Despite his enormous success, Capucci's time in Paris grew difficult. He struggled with the fickle French press and the changing economics of high fashion as great political and social upheaval swept through Europe and beyond.


Return to Rome: Experimentation and Discovery (1968-79)

Dress, 1972, silk georgette with bamboo (N.136)
Dress, 1972, silk georgette with bamboo (N.136)
Photography by Claudia Primangeli / L.e C. Service
In 1968, Capucci returned to his homeland, later explaining that he had missed the wonderful colors of Rome. He became increasingly disillusioned, however, as high fashion began to sacrifice creativity in order to satisfy the market. In a later interview, he declared, "The happiest moment is the moment of creation, . . . But a creator isn’t free to design what he likes any more. It is very sad."

A 1970 trip to India reinvigorated him, and led him to explore new colors and fabrics that resulted in a more poetic and fanciful aesthetic.

He continued his experiments with unusual materials during the 1970s, for example, pairing luxurious silk chiffons and crepes with bamboo, pebbles, straw, and raffia. Bamboo encircles the cuffs, neckline, and waistline of his 1972 green silk georgette dress, seen at left.


Beyond Fashion (1980-2007)

Arancia (Orange) Sculpture Dress, 1982, silk velvet and silk gazar (N.2)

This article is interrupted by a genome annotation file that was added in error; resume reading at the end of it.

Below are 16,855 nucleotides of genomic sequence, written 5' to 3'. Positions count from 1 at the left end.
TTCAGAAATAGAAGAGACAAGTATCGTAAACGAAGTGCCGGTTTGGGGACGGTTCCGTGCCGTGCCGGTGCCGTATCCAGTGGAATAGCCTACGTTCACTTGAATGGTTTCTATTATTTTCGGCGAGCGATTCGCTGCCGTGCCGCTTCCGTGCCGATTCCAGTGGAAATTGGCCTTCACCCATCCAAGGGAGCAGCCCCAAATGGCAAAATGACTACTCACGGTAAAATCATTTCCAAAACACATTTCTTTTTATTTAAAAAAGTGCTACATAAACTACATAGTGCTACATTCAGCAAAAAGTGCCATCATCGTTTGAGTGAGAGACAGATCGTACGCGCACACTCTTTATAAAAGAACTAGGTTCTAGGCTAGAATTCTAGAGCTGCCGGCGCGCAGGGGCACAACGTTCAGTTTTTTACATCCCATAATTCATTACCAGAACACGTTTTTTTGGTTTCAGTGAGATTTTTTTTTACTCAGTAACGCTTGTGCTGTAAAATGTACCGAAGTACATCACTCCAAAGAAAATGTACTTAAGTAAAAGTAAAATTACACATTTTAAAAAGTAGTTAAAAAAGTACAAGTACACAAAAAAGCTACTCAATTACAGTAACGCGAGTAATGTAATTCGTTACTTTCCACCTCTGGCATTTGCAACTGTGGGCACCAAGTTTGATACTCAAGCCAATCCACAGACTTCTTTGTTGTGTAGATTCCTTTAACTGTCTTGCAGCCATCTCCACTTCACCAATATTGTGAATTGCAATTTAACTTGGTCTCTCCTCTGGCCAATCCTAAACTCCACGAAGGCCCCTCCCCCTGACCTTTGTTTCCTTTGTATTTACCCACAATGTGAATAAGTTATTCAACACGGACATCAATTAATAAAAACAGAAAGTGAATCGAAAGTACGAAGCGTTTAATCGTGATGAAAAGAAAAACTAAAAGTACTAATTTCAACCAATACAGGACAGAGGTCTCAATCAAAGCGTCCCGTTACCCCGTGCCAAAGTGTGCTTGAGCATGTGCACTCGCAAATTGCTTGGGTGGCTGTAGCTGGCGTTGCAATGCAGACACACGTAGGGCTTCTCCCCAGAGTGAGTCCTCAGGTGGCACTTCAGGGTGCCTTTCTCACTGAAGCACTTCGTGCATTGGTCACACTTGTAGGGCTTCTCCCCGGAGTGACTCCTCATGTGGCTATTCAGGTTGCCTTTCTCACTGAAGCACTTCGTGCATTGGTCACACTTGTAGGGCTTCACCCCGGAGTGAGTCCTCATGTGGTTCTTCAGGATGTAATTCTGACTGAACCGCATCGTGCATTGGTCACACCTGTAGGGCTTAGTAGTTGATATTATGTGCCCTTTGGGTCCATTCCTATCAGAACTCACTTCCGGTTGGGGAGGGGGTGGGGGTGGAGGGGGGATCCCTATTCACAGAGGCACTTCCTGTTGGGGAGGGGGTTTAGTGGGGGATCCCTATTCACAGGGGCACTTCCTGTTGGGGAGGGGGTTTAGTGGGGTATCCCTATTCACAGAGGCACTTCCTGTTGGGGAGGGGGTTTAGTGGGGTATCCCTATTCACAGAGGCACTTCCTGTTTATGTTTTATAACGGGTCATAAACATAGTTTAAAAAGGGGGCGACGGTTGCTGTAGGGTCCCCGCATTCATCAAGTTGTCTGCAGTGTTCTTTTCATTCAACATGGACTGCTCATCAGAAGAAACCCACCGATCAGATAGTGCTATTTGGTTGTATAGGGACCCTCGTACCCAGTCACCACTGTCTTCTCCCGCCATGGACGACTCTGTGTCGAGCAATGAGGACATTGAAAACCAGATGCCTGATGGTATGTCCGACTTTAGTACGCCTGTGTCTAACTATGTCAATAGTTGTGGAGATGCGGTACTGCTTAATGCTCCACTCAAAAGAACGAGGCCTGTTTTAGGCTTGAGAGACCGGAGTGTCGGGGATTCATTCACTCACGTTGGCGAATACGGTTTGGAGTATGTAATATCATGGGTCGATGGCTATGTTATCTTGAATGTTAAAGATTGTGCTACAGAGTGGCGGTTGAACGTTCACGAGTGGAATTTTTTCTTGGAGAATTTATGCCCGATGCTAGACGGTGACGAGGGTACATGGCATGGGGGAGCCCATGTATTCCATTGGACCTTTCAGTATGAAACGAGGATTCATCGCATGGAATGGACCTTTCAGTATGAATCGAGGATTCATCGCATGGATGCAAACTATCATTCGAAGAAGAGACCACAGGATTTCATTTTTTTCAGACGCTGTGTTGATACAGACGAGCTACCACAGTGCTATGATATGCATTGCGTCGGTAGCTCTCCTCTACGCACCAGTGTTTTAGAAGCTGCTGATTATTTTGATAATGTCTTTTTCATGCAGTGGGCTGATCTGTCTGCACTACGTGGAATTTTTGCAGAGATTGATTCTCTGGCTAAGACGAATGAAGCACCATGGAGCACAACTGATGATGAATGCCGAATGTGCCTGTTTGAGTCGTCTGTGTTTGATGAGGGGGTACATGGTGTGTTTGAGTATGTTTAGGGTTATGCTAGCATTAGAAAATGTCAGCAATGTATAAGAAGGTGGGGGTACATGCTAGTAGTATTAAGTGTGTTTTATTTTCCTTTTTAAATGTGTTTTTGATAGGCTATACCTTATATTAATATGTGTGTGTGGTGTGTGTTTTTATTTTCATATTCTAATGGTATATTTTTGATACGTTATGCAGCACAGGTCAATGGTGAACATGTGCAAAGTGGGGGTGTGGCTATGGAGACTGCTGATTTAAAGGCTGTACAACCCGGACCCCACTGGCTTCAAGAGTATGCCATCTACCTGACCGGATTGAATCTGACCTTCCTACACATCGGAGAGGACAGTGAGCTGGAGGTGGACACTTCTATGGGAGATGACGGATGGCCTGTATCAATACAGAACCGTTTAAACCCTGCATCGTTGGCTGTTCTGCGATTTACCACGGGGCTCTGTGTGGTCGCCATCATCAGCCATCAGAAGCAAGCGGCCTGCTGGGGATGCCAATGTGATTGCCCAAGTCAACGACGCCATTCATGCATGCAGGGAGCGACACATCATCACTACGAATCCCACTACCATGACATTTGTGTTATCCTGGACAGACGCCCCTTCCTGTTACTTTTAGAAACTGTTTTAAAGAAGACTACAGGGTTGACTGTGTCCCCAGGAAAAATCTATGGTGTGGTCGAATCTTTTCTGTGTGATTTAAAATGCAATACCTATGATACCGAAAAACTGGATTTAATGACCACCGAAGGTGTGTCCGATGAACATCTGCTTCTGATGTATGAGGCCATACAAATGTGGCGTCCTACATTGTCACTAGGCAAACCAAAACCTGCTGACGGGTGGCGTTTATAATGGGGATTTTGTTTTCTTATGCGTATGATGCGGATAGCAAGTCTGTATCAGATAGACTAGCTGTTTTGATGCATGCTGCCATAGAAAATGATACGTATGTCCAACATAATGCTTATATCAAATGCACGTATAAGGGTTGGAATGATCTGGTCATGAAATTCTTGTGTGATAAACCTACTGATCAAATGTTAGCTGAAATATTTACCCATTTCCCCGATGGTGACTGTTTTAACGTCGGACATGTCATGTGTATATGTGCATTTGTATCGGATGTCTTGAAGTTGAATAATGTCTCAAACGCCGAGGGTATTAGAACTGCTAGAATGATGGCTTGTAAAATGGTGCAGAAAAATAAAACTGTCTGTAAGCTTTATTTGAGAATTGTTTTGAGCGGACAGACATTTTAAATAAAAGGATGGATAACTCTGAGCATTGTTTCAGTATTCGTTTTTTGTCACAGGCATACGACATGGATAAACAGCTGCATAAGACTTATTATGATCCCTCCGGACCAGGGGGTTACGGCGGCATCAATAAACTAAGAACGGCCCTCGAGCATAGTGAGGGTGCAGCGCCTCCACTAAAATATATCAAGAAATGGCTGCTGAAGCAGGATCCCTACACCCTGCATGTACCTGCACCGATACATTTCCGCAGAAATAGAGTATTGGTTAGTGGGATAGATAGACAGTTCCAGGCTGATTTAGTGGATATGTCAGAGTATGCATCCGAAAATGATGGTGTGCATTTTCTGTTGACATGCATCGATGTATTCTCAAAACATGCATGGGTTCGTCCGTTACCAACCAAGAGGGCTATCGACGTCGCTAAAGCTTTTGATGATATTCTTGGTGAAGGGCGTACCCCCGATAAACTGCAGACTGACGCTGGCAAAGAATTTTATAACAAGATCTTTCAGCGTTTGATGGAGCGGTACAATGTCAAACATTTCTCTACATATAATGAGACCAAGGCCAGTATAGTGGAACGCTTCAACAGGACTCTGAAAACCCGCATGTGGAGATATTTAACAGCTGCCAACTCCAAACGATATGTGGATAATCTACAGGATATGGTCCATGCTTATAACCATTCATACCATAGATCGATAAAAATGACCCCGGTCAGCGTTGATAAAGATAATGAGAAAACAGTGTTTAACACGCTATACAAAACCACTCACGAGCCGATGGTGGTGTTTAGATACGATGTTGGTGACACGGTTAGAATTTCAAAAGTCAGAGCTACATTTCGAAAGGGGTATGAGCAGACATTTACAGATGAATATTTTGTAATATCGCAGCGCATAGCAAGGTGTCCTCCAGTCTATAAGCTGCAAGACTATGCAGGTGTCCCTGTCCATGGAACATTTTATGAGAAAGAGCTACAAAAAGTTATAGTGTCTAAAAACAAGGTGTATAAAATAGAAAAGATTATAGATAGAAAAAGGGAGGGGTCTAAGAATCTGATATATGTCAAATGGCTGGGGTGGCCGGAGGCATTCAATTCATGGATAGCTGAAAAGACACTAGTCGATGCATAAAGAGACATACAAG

Arancia (Orange) Sculpture Dress, 1982, silk velvet and silk gazar (N.2)
Photography by Claudia Primangeli / L.e C. Service
As fashion buyers continued to embrace ready-to-wear over haute couture in the early '80s, Capucci realized that he had to make a choice--either close or change. He decided not to compromise his artistic vision for commercial success, and in 1980 announced that he would resign from the official couture calendar. Soon after, he began to present his work once a year in grand architectural spaces in major international cities: Milan, Tokyo, Paris, New York, Rome, Munich, Berlin, Vienna, and Graz, Austria.

Capucci's sculpture dresses reveal a wide range of forms and inspiration, from art and architecture to music and nature. In the Arancia sculpture dress, for example, half circles on a skirt were sliced open, to reveal glimpses of color that suggest segmented fruit. The press lauded the sculptural artistry of Capucci’s extraordinary works as "phantasmagoric shapes that had only a passing relation to the human body."


Capucci the Artist

Foglie (Leaves) Sculpture, 2007, silk velvet and silk satin (N.326)
Foglie (Leaves) Sculpture, 2007, silk velvet and silk satin (N.326)
Photography by Claudia Primangeli / L.e C. Service
Removing himself from the seasonal calendar of fashion shows liberated Capucci, and allowed him to truly come into his own as an artist. His renewed creativity did not go unnoticed. In 1995, Capucci received the ultimate honor when he was invited to show at the Forty-Sixth Venice Biennale, marking the first time he presented his stand-alone sculptures in a major international art exhibition.

In 2007, Ritorno alle origini (Return to Origins), the inaugural exhibition of the Museo della Fondazione Roberto Capucci in Florence, featured eight new sculptures in which Capucci reinterpreted the forms, materials, techniques, and themes that inspired him throughout his career. Nature, his favorite muse, was represented in a sculpture decorated with silk leaves.

Today, Capucci continues to combine brilliant artistry and masterful craftsmanship in each of his creations. He employs the most talented artisans and seeks the finest materials, consistently striving for perfection and refusing to compromise. As always, he follows his own muse no matter the mood of the times.

Return to Previous Page